College newspaper sparks firing of Ted Cruz spokesman

An independent student newspaper has found itself in a whirlwind of national controversy after posting a video Saturday with “inaccurate” subtitles attributed to Florida Sen. Marco Rubio, leading to the resignation of a top aide to Texas Sen. Ted Cruz.

The two Republican presidential hopefuls can thank their latest drama to the University of Pennsylvania’s Daily Pennsylvanian.

The student newspaper caught on video an encounter between Rubio and Cruz’s father, Rafael Cruz, as well as Cruz campaign staffer Christian Collins, in the lobby of the Columbia Hampton Inn while campaigning in South Carolina Saturday morning. The video, published to the paper’s political blog DPolitics, showed Rubio addressing the two men, then patting Collins on the back and commenting on the book he was reading with his coffee.

The Daily Penn staffers thought they heard the video’s audio reveal Rubio mocking Collins for his choice of book — the Bible.

Ellie Schroeder, an editor for the newspaper, wrote a blog post detailing the staff’s interpretation of the exchange seen in the video that included a subtitled version of the video. She and the videographer originally published the article without knowing the book in reference, but later updated the news story to note it had been confirmed as a Bible by a Cruz staffer.

“Got a good book there,” the subtitles read Rubio saying to Collins about the Bible. “Not many answers in it. Especially in that one.”

The post soon gained national attention, with users questioning on Twitter whether Rubio said “not” or “got” answers in his comment to Collins. When approached by newspaper staff Sunday morning, Collins declined to comment on the Daily Penn’s video transcript.

Rick Tyler, Cruz’s communications director, distributed the video on Facebook and Twitter on Sunday, digging at Rubio for dissing the Bible.

“Watch Marco Rubio’s awkward remark about the book a Cruz staffer was reading in the hotel lobby,” Tyler said in his posts. “What book was it?”

Alex Conant, Rubio’s communications director, quickly shot back a corrected version of the video on Twitter. The video was posted with new subtitles, in which he claims Rubio actually tells Collins that “all the answers are in the Bible.”

Tyler later apologized after a Cruz staffer said Rubio didn’t make the comment in question. He said he would not “knowingly post a false story,” but still regretted his mistake.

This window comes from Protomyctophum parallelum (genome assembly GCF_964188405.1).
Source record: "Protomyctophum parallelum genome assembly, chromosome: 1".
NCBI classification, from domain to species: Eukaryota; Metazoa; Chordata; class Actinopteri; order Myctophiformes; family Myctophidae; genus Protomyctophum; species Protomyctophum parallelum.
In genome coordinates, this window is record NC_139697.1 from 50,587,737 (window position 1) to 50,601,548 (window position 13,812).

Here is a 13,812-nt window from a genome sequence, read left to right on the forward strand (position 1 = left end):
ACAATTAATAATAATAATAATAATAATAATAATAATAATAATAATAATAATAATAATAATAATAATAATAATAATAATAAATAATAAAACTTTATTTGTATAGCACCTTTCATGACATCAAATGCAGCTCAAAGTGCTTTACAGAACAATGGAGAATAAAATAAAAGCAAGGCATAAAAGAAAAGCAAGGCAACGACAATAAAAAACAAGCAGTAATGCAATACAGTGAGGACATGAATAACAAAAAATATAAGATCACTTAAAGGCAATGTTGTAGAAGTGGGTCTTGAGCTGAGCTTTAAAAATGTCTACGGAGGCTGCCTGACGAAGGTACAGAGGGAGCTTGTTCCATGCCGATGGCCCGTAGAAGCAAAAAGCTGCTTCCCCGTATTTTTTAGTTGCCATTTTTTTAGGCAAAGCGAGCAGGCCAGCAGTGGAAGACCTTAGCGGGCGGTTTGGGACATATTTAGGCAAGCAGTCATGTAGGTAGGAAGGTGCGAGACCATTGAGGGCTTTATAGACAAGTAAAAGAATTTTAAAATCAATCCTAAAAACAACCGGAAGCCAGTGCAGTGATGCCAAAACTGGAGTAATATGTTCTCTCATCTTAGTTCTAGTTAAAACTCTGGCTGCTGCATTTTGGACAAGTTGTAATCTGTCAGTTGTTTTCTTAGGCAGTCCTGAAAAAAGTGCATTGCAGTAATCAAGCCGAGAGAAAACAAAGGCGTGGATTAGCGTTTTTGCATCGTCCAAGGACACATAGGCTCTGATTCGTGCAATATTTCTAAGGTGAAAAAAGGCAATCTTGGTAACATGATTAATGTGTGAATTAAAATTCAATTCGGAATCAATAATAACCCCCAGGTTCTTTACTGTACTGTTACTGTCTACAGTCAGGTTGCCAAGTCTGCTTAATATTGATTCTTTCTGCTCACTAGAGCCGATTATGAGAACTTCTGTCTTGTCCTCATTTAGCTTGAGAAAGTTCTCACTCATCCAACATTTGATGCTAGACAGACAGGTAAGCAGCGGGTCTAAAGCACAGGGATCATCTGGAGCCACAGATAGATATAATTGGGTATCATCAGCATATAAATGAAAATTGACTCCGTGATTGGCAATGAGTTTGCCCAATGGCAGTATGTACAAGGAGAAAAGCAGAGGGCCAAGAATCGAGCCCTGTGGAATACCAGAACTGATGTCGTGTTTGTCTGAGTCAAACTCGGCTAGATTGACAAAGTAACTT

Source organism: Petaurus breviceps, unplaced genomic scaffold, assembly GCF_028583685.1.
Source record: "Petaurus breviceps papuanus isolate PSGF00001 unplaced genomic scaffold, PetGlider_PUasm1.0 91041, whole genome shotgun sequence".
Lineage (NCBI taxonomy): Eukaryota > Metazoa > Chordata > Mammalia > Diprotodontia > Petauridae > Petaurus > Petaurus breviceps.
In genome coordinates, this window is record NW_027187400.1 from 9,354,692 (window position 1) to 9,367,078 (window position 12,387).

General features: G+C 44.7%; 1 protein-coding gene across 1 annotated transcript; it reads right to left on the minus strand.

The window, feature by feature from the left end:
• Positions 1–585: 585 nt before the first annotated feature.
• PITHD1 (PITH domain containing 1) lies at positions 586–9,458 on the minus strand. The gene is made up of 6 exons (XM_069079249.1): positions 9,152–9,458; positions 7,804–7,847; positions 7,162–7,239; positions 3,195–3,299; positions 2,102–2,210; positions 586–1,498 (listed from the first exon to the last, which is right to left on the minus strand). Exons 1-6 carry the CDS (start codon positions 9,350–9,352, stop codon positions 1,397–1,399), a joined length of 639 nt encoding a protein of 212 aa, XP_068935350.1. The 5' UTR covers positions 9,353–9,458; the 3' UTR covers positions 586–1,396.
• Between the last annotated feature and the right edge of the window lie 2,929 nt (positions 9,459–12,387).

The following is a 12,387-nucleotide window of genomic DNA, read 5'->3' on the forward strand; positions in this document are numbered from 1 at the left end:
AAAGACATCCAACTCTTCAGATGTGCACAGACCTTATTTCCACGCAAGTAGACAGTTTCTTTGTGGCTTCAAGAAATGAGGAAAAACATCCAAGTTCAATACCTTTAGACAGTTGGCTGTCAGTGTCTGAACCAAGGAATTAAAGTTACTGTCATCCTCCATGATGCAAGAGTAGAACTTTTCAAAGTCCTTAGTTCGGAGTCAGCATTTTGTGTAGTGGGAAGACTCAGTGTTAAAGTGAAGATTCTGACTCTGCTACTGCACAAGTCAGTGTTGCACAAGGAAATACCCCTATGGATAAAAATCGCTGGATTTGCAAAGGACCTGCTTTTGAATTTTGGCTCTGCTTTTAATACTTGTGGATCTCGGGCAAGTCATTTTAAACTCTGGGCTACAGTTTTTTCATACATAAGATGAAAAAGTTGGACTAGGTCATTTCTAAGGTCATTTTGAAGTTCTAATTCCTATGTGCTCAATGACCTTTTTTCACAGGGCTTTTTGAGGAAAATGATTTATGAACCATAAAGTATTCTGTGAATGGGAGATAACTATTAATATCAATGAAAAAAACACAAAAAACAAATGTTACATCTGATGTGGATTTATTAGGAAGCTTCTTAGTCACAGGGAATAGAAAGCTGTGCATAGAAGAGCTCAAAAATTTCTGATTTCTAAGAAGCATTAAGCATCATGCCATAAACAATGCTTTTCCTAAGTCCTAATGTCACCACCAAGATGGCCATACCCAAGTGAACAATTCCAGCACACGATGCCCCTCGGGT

“The story misquoted a remark [Rubio] made to the staffer,” he said on Facebook. “I assumed wrongly that the story was correct.”

Tyler also urged the Daily Penn to correct its story, but the newspaper stuck by its original reporting until Monday afternoon, when its editor-in-chief Lauren Feiner replaced the subtitled video with raw footage and acknowledged its audio is “too unclear” to determine exactly what Rubio said.

Rubio clarified what he said to the staffer to the press Monday in Nevada.

“I said, ‘The answer to every question you’ll ever have is in that book,’” he said, “and then I pointed to the Book of Proverbs, which he was reading, and I said, ‘Particularly in that one, which is a book of wisdom.’”

Though he accepted the online apology, Rubio urged Cruz to hold his campaign accountable, calling it “a pattern.”

“It’s every single day, something comes out of the Cruz campaign that’s deceptive and untrue, and in this case goes after my faith,” he said.

The apology wasn’t enough for Cruz, either, who has found himself in the middle of various attacks on his campaign’s trustworthiness. Republican presidential front-runner Donald Trump has repeatedly called Cruz a “liar,” and former neurosurgeon Ben Carson has accused Cruz of “dirty tricks” in the past.

The whole ordeal had at least one casualty: Tyler’s job.

Cruz asked for Tyler’s resignation on Monday, after “investigating the issue,” for his “grave error of judgment” by promoting a false story that questioned Rubio’s faith, according to The New York Times.

The timing is awkward for the Cruz campaign, with the Republican caucuses in Nevada tonight. Cruz and Rubio have been fighting to prove which of them would be the most viable challenger to Trump.

“I have made clear in this campaign that we will conduct this campaign with the highest standards of integrity,” Cruz told reporters during a news conference in Las Vegas. “Even if it was true, our campaign should not have sent it.”

On Monday, another college newspaper became the center of a national political controversy when The Collegian published a front-page editorial comparing Trump to Adolf Hitler. The student paper at California State University, Fresno, published a photo illustration of Trump’s head on Hitler’s body saluting on the White House lawn. The editorial is titled, “Donald Trump is going to get us all killed.”

According to the Centre Daily Times, the Collegian’s editor-in-chief Troy Pope said the newspaper’s website crashed on Monday because of all the traffic. The paper was slammed with criticism, and the paper added a clarification reminding readers that the post was an editorial and not a news story and that it does not represent the views of Fresno State.

“Students all over campus are engaging in politics in a way they never have before, and those are the people we care about,” the clarification stated. “We stand once again and ask that you do your part and keep talking about the reality of this election — which could be the difference between warfare and prosperity. Remember, the First Amendment ensures everyone’s right to freedom of speech.”